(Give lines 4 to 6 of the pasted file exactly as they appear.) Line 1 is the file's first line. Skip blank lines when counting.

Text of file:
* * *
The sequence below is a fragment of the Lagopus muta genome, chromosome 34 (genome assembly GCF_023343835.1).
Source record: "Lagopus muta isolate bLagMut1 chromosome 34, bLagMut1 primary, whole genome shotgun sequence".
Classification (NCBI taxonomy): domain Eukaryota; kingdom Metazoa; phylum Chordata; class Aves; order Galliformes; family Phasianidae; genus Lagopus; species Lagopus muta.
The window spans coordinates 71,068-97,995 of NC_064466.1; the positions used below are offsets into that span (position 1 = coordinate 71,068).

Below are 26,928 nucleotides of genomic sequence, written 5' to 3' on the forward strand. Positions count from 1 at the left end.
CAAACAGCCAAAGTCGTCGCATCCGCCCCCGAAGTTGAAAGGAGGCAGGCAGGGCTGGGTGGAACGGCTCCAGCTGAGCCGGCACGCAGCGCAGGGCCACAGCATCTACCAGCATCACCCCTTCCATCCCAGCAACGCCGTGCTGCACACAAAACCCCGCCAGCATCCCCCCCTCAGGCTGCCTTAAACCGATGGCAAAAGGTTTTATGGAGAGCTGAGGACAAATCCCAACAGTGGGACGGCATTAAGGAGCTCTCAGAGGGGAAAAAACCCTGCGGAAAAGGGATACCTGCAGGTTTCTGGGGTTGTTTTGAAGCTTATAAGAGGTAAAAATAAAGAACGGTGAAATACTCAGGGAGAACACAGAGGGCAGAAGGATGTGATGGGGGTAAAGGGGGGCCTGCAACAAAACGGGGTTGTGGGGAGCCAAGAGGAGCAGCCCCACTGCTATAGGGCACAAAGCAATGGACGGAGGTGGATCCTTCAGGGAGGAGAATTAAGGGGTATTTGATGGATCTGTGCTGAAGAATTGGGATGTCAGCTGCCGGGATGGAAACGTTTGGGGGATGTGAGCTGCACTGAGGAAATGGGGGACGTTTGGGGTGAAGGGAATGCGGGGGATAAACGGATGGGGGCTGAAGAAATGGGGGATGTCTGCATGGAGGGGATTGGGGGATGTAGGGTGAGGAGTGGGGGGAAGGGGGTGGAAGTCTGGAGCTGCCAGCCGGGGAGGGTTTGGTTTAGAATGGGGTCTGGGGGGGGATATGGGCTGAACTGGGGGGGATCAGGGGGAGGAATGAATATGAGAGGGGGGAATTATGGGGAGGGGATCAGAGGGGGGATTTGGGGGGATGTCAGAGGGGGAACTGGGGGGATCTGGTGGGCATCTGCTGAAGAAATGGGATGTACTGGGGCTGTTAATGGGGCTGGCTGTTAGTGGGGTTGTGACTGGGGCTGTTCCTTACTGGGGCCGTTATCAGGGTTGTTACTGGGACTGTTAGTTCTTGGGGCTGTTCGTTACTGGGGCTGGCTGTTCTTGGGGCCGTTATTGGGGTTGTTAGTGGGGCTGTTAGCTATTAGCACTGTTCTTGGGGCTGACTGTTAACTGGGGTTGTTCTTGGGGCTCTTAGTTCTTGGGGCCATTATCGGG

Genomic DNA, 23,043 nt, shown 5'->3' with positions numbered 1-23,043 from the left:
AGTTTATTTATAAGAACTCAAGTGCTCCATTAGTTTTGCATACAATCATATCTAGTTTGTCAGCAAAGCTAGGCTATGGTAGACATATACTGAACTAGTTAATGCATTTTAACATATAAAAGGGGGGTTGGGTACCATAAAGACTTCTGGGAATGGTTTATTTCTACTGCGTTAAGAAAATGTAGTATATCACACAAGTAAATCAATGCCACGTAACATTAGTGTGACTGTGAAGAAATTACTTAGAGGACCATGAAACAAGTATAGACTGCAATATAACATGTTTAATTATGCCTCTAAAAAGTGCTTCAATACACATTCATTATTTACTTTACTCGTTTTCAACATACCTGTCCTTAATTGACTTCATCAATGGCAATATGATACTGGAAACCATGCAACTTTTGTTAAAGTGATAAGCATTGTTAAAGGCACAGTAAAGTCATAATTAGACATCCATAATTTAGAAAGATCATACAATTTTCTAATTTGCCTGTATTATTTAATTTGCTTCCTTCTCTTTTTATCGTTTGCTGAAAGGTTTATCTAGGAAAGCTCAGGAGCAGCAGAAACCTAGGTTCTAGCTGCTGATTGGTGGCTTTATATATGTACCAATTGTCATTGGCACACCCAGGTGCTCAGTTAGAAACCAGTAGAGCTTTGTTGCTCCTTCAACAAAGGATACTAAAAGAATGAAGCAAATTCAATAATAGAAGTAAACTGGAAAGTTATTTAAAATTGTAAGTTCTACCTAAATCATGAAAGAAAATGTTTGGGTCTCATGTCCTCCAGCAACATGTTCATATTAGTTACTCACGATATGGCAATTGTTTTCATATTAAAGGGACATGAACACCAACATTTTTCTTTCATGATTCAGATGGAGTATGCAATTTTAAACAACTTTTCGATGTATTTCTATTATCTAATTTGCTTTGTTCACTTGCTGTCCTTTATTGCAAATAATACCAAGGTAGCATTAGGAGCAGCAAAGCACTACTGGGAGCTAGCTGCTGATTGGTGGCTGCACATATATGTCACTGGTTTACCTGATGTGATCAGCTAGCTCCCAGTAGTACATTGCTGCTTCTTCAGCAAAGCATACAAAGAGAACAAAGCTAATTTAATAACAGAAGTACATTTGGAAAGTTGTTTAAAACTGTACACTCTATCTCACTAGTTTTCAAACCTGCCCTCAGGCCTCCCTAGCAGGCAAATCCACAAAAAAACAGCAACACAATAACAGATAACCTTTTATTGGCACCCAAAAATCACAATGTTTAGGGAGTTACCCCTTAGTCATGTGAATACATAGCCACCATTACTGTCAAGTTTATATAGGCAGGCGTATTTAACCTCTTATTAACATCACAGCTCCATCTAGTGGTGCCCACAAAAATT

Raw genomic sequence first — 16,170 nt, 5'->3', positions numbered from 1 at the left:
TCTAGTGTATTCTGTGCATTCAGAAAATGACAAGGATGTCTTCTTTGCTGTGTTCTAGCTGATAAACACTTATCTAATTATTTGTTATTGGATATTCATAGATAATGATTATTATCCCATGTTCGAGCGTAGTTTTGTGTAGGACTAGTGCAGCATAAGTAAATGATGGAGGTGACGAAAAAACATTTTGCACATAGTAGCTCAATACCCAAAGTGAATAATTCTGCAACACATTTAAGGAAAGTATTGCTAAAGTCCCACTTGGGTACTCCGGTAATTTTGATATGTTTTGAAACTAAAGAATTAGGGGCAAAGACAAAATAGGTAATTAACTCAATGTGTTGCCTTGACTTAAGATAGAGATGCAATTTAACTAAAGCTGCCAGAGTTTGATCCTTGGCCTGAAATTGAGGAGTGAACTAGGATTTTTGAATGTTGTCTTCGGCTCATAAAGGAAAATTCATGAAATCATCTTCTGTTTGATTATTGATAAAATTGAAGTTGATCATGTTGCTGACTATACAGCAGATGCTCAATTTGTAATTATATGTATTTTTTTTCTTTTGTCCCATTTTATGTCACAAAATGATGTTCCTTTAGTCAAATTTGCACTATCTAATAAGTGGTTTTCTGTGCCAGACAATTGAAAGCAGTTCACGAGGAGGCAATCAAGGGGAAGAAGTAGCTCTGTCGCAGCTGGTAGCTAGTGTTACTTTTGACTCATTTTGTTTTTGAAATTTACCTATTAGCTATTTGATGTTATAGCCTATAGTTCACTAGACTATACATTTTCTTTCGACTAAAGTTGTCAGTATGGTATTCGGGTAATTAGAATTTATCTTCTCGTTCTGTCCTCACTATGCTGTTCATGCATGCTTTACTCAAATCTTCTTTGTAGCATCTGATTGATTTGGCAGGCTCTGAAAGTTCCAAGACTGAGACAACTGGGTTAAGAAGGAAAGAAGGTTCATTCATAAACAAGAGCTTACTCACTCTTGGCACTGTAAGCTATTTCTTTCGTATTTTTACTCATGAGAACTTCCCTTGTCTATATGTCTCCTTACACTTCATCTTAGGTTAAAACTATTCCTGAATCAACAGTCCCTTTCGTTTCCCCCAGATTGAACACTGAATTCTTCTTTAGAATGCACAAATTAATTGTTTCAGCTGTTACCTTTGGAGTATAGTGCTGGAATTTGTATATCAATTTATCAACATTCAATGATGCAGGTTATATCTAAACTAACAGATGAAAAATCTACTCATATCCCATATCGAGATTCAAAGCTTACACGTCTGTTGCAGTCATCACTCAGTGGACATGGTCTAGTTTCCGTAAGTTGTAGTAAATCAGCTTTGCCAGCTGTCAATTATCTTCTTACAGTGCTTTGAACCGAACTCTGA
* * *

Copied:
The window spans coordinates 71,068-97,995 of NC_064466.1; the positions used below are offsets into that span (position 1 = coordinate 71,068).

Below are 26,928 nucleotides of genomic sequence, written 5' to 3' on the forward strand. Positions count from 1 at the left end.
CAAACAGCCAAAGTCGTCGCATCCGCCCCCGAAGTTGAAAGGAGGCAGGCAGGGCTGGGTGGAACGGCTCCAGCTGAGCCGGCACGCAGCGCAGGGCCACAGCATCTACCAGCATCACCCCTTCCATCCCAGCAACGCCGTGCTGCACACAAAACCCCGCCAGCATCCCCCCCTCAGGCTGCCTTAAACCGATGGCAAAAGGTTTTATGGAGAGCTGAGGACAAATCCCAACAGTGGGACGGCATTAAGGAGCTCTCAGAGGGGAAAAAACCCTGCGGAAAAGGGATACCTGCAGGTTTCTGGGGTTGTTTTGAAGCTTATAAGAGGTAAAAATAAAGAACGGTGAAATACTCAGGGAGAACACAGAGGGCAGAAGGATGTGATGGGGGTAAAGGGGGGCCTGCAACAAAACGGGGTTGTGGGGAGCCAAGAGGAGCAGCCCCACTGCTATAGGGCACAAAGCAATGGACGGAGGTGGATCCTTCAGGGAGGAGAATTAAGGGGTATTTGATGGATCTGTGCTGAAGAATTGGGATGTCAGCTGCCGGGATGGAAACGTTTGGGGGATGTGAGCTGCACTGAGGAAATGGGGGACGTTTGGGGTGAAGGGAATGCGGGGGATAAACGGATGGGGGCTGAAGAAATGGGGGATGTCTGCATGGAGGGGATTGGGGGATGTAGGGTGAGGAGTGGGGGGAAGGGGGTGGAAGTCTGGAGCTGCCAGCCGGGGAGGGTTTGGTTTAGAATGGGGTCTGGGGGGGGATATGGGCTGAACTGGGGGGGATCAGGGGGAGGAATGAATATGAGAGGGGGGAATTATGGGGAGGGGATCAGAGGGGGGATTTGGGGGGATGTCAGAGGGGGAACTGGGGGGATCTGGTGGGCATCTGCTGAAGAAATGGGATGTACTGGGGCTGTTAATGGGGCTGGCTGTTAGTGGGGTTGTGACTGGGGCTGTTCCTTACTGGGGCCGTTATCAGGGTTGTTACTGGGACTGTTAGTTCTTGGGGCTGTTCGTTACTGGGGCTGGCTGTTCTTGGGGCCGTTATTGGGGTTGTTAGTGGGGCTGTTAGCTATTAGCACTGTTCTTGGGGCTGACTGTTAACTGGGGTTGTTCTTGGGGCTCTTAGTTCTTGGGGCCATTATCGGG